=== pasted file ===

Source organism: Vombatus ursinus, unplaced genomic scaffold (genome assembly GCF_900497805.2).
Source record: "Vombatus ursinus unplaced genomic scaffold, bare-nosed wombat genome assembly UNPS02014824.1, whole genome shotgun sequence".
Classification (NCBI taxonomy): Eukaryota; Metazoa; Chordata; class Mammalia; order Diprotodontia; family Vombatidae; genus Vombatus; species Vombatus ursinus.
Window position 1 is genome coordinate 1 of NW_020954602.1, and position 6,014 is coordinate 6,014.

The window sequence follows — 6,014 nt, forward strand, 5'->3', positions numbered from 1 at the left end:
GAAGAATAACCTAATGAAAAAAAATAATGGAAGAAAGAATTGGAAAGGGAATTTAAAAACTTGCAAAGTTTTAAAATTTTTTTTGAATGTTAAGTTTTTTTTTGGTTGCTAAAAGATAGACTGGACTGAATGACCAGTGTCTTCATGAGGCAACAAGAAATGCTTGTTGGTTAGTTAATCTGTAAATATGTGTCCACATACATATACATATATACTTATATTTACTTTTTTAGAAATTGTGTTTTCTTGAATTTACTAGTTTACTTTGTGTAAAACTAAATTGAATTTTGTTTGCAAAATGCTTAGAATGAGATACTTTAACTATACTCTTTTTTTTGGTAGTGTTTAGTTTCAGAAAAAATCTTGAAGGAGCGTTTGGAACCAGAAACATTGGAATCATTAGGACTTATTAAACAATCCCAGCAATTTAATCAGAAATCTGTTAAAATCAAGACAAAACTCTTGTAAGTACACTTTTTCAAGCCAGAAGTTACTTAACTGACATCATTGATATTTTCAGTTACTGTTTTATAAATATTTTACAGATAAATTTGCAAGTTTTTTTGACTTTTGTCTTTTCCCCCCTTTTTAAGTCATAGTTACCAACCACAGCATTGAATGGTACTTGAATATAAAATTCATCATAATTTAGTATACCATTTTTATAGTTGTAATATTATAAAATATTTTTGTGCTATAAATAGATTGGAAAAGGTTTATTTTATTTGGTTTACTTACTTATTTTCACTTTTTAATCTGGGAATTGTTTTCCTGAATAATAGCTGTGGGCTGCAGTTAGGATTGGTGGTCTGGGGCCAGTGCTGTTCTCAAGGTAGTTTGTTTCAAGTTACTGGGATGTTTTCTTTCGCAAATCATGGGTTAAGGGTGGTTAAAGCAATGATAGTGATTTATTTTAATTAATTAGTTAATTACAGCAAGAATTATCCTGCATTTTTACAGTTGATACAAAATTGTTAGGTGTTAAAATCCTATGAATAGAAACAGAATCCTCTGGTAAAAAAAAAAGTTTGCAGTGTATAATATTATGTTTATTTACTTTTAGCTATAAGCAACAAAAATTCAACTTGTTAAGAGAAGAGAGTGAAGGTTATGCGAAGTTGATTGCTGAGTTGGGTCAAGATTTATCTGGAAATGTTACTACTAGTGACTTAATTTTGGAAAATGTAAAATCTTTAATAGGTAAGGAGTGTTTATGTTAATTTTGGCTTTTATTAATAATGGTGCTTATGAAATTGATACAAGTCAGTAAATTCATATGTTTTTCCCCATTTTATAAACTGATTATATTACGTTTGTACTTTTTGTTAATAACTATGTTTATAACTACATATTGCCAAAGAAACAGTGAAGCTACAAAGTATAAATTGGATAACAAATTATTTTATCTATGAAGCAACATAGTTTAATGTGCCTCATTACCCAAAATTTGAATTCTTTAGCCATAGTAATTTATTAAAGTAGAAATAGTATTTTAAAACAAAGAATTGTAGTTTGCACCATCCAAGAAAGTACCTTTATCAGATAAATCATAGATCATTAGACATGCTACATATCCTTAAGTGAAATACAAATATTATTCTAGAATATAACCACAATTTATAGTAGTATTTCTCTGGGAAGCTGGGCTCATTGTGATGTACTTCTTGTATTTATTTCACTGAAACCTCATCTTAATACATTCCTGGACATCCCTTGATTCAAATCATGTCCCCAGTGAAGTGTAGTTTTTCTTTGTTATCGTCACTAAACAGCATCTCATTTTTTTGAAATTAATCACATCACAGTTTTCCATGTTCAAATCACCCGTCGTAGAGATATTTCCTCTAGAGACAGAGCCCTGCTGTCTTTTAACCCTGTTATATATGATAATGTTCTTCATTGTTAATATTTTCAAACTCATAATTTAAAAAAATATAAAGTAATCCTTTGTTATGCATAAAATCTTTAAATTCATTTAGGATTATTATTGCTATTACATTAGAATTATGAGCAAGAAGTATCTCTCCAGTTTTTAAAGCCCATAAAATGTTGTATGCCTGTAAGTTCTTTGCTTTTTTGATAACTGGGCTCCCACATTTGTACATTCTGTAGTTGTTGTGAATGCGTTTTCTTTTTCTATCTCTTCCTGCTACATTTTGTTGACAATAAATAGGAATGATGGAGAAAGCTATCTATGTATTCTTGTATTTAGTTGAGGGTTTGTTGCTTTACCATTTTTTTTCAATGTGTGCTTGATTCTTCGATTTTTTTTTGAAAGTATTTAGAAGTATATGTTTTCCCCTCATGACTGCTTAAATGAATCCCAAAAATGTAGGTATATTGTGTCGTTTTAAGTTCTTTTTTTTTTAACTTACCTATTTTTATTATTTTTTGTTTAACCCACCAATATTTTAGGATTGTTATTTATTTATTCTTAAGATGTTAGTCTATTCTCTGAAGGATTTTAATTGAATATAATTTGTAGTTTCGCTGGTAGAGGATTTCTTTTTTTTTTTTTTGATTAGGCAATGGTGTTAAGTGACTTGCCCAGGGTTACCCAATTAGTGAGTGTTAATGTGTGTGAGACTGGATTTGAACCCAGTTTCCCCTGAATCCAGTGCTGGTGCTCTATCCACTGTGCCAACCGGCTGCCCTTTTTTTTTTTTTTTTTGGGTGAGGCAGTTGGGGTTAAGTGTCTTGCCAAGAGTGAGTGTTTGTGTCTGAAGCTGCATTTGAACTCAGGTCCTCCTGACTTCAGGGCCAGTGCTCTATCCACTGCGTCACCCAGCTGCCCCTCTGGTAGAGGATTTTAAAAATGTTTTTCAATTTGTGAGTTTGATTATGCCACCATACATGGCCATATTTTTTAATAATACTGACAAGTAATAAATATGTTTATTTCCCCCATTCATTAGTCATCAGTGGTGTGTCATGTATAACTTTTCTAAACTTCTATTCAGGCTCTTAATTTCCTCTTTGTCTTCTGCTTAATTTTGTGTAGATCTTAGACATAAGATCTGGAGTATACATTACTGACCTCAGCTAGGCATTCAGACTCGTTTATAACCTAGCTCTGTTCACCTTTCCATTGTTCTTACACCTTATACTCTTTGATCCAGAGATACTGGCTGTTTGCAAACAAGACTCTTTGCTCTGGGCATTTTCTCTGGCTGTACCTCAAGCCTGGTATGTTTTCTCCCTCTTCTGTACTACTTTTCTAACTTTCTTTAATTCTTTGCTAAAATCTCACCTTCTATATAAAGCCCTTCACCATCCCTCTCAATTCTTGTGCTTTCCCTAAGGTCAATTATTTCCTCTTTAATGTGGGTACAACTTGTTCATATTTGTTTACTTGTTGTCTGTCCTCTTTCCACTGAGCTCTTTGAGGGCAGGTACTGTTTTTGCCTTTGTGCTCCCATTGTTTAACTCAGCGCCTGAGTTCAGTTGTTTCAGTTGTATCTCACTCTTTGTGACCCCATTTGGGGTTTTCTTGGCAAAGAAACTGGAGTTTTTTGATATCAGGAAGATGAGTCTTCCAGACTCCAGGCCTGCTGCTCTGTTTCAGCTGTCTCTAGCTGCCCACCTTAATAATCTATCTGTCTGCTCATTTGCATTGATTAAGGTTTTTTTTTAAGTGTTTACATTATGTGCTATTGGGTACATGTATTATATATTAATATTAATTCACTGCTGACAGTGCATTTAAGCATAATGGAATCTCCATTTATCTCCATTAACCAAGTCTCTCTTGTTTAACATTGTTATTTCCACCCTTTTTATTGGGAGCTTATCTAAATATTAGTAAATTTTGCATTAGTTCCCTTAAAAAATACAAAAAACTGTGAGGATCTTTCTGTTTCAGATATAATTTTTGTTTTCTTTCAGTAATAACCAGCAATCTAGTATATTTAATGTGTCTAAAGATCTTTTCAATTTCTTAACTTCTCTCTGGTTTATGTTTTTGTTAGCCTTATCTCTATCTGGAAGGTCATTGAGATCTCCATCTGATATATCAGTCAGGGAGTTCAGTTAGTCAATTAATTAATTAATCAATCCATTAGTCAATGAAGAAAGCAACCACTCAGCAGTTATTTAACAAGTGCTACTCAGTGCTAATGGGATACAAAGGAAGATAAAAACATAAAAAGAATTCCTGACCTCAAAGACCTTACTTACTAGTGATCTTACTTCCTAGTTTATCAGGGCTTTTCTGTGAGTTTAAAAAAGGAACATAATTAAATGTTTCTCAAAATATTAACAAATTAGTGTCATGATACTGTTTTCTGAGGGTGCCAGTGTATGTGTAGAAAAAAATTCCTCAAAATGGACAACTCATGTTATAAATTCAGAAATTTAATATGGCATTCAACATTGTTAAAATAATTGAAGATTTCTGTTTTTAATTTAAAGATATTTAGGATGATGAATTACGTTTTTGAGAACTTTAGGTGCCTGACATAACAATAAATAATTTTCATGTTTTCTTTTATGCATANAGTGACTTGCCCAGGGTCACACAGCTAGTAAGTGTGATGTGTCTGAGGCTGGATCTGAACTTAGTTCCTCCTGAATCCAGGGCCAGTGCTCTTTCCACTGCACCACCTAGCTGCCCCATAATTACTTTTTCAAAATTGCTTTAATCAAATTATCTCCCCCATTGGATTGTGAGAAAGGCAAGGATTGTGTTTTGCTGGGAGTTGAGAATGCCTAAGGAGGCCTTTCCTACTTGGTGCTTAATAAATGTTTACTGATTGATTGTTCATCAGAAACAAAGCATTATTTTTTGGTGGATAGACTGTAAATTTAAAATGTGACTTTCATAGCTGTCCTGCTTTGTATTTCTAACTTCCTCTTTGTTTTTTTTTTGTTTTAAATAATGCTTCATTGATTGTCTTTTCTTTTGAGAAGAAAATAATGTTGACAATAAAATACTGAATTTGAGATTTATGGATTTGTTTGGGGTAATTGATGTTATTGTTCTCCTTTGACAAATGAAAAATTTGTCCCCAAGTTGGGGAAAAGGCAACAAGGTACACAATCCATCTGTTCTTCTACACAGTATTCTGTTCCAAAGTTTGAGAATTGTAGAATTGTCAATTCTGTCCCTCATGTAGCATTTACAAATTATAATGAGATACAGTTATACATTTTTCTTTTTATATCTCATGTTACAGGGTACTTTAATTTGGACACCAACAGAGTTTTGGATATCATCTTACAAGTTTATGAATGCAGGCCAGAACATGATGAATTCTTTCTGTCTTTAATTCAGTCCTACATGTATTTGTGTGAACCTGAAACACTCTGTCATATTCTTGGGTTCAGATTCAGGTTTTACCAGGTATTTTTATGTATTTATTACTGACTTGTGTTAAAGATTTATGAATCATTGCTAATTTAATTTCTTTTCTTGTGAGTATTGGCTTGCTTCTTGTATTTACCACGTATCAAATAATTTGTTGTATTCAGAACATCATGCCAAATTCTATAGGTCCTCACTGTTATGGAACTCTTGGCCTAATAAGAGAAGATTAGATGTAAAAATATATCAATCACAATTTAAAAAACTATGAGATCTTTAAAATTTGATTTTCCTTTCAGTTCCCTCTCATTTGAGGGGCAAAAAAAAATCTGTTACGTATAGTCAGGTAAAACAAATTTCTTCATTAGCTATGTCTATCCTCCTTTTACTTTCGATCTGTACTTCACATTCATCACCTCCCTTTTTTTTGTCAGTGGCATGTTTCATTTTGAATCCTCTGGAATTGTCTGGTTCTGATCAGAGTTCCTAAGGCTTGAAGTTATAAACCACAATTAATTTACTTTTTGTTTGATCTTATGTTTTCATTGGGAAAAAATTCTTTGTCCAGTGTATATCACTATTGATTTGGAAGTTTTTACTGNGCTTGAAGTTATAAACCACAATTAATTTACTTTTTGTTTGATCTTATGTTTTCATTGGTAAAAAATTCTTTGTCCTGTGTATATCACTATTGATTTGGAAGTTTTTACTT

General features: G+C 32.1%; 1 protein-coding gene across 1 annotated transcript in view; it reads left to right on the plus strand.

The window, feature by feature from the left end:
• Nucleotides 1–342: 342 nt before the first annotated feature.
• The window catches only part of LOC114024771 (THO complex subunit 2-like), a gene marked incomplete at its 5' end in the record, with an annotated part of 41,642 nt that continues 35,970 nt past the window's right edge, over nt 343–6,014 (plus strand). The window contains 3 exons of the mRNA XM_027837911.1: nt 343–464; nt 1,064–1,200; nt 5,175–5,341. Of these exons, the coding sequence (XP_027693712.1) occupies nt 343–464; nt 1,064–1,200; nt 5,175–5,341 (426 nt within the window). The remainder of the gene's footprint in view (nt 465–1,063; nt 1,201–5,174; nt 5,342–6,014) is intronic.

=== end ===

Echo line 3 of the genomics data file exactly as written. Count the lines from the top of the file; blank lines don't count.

Classification (NCBI taxonomy): Eukaryota; Metazoa; Chordata; class Mammalia; order Diprotodontia; family Vombatidae; genus Vombatus; species Vombatus ursinus.